Do I suffer from a gluten sensitivity?

As I hinted at above, eating glutenous foods can have terrible effects on a body that has an already damaged gut, wheat allergy, or genetic predisposition toward Celiac’s disease.  The symptoms in all three of these cases tend to overlap quite a bit, so determining which you may be suffering from might require some professional guidance.  Symptoms of gluten sensitivity can include:

  • Abdominal cramping and bloating
  • Gas
  • Diarrhea and/or constipation
  • Anemia
  • Vitamin deficiencies
  • Unexplained weight loss or gain
  • Joint pain
  • Eczema
  • Fatigue, low energy, and weakness
  • Asthma or other breathing problems
  • Infertility and irregular menstrual cycle
  • Depression and mood swings
  • Migraines and headaches
  • Autism
If you regularly experience any of the above, do a little experiment:  completely eliminate gluten from your diet for 2 weeks, and see if the condition improves.  If it does, well, there’s your answer.  If a lifetime of avoiding gluten doesn’t seem like your cup of tea, work with a holistic practitioner to naturally heal your intestinal villi and gradually incorporate gluten back into your diet.  If you are diagnosed with Celiac’s, I’m sorry, but the GF life is the life for you.  But there are so many delicious alternatives to gluten out there now, that with a little guidance, I promise, you won’t even miss it!
A lot of people just assume that experiencing these symptoms is normal, and ignore what their bodies are telling them.  In addition to being generally unpleasant, letting these symptoms go untreated can lead to much worse issues down the road… Left untreated for long periods of time, a gluten intolerance can lead to osteoporosis, neurological disorders, bowel cancer, and diabetes. So if you even suspect that gluten may be the culprit of any of the above symptoms, definitely try eliminating it for a period of time and see how you feel.  (And as always, feel free to contact me if you need more guidance.)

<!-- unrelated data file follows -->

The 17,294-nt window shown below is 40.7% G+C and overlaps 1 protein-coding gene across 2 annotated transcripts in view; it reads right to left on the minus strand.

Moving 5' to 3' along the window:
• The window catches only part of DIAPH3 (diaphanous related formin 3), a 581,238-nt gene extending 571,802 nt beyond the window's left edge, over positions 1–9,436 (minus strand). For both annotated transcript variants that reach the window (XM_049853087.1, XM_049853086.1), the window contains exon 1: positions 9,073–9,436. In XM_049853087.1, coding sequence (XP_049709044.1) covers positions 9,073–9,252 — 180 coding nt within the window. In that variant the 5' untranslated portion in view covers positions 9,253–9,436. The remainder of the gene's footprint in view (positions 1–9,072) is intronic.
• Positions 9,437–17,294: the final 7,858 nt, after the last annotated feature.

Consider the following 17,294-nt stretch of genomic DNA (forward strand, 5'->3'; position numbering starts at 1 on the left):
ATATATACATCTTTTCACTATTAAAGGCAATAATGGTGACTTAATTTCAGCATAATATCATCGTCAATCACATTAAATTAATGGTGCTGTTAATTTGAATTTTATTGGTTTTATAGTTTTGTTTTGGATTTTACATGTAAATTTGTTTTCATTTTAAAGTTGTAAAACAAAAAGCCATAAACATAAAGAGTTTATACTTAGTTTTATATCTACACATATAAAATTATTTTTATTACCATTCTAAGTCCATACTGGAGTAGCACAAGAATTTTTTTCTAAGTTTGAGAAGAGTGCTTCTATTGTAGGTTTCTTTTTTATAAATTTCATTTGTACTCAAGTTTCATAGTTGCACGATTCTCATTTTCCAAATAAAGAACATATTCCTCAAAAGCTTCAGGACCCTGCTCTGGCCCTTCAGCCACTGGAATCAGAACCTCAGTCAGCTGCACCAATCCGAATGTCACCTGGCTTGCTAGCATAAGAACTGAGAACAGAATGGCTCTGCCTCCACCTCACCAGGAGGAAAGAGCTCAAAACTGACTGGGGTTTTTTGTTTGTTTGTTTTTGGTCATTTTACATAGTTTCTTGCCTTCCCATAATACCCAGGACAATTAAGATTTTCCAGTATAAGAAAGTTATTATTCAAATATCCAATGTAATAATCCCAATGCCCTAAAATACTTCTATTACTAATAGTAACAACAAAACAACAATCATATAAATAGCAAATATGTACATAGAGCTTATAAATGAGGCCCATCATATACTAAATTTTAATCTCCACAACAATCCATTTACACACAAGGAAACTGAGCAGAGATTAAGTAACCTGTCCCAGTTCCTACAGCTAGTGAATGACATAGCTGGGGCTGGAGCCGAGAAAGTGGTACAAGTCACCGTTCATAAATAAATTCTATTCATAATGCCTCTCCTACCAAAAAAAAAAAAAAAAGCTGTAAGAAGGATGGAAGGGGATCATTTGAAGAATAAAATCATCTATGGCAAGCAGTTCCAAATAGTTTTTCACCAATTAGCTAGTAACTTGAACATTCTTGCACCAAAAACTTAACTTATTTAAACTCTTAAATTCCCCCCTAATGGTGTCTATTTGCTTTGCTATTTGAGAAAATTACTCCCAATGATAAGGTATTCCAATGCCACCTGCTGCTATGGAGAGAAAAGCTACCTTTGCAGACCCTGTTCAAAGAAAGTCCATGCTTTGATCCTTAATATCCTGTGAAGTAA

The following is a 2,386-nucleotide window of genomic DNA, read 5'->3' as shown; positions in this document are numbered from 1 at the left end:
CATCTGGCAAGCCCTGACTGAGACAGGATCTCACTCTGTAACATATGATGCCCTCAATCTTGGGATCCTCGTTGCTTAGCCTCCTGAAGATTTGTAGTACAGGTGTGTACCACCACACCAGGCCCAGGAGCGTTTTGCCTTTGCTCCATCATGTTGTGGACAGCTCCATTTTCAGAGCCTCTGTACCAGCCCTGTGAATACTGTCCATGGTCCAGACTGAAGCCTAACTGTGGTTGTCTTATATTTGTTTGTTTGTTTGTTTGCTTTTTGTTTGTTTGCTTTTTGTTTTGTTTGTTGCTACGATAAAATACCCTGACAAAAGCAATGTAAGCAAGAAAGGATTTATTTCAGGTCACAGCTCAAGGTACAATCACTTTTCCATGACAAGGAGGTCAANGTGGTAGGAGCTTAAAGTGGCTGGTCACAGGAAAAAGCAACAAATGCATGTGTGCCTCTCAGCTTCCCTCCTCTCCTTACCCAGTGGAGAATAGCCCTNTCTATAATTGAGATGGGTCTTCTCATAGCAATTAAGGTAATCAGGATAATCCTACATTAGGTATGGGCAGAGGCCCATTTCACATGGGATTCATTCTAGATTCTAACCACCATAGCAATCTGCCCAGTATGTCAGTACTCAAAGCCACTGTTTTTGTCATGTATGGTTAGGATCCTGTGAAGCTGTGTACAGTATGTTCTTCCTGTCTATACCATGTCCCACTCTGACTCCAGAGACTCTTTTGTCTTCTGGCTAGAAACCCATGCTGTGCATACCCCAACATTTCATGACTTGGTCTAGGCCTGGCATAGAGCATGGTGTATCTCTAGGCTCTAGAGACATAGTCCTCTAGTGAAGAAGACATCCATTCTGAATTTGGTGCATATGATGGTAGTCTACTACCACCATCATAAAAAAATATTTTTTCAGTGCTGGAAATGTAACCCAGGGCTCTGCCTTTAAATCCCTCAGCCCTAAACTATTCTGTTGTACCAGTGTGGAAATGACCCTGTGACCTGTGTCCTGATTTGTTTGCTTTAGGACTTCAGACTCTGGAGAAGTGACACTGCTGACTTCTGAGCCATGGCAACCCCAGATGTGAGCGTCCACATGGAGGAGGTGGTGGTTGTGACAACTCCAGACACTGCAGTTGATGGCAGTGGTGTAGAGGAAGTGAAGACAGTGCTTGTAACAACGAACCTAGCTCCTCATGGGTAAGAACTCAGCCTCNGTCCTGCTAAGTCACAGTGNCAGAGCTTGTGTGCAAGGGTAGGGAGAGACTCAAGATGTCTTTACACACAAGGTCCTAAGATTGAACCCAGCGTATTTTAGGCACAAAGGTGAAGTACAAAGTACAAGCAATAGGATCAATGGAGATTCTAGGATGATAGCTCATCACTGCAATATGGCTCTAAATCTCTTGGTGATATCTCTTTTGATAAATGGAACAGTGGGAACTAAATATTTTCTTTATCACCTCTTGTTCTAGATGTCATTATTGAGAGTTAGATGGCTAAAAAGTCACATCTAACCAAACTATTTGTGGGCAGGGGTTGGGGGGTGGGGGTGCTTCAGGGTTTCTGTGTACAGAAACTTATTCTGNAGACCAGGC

I don’t have any of these symptoms, but isn’t a gluten-free diet healthier?
There is no easy answer to this, but in short, no.  Gluten is not inherently unhealthy.  That being said, SO many people suffer from gluten sensitivities that they are not even aware of and a slew of related symptoms that avoiding it can be a great relief.  For those that have established that gluten is not an issue for them, there is no direct benefit Gluten Mortal Frenemy? | The Organic Beauty Blogfrom avoiding it.  I have found, however, that there are those for whom wheat can have a negative impact on weight.  If you find that wheat and wheat products make up a large portion of your diet, going gluten-free can have the nice little side effect of helping you cut down on processed grains, particularly those with white flour (which have a direct impact on weight gain).  Gluten-free grains like quinoa are super high in protein and other beneficial nutrients, making them definitely preferable to common wheat-based foods like pasta and white breads, and if going gluten-free helps to make the transition to healthier grains, then it could be a great choice!  For those looking to lose weight, going gluten-free can also help a lot with making healthier choices when eating out (ie: a vegetable dish over pasta with cheese) and traveling (ie: some dried fruit or nuts instead of pretzels).
Ok, I want to go GF.. But what do I eat?
Just walk down the aisle at your local Whole Foods or health food store and you’ll see what a huge market GF has become.  Everything from breads to pastas, cookies to flours (even chocolate chip cookie dough ice cream!) are now available gluten-free.  BUT, if you’ll notice, all of those foods I listed should definitely not be topping out the list of what we should be consuming regularly.  As with any healthy diet, the bulk of what we eat should be home-cooked, where we have control over the ingredients we use.  There are so many amazing websites and cookbooks full of delicious gluten-free recipes (Gluten Free Goddess is a personal favorite of mine) that it’s really just a matter of readjusting the ingredients you use regularly, and you can still enjoy all of your favorite meals!  

If you’re feeling overwhelmed by the process of making the transition to a gluten-free diet, or need help determining if you might have a gluten sensitivity, I can help!  Check out NU Health & Wellness for more information.
Beck, Melinda (2011).  Clues to Gluten Sensitivity, The Wall Street Journal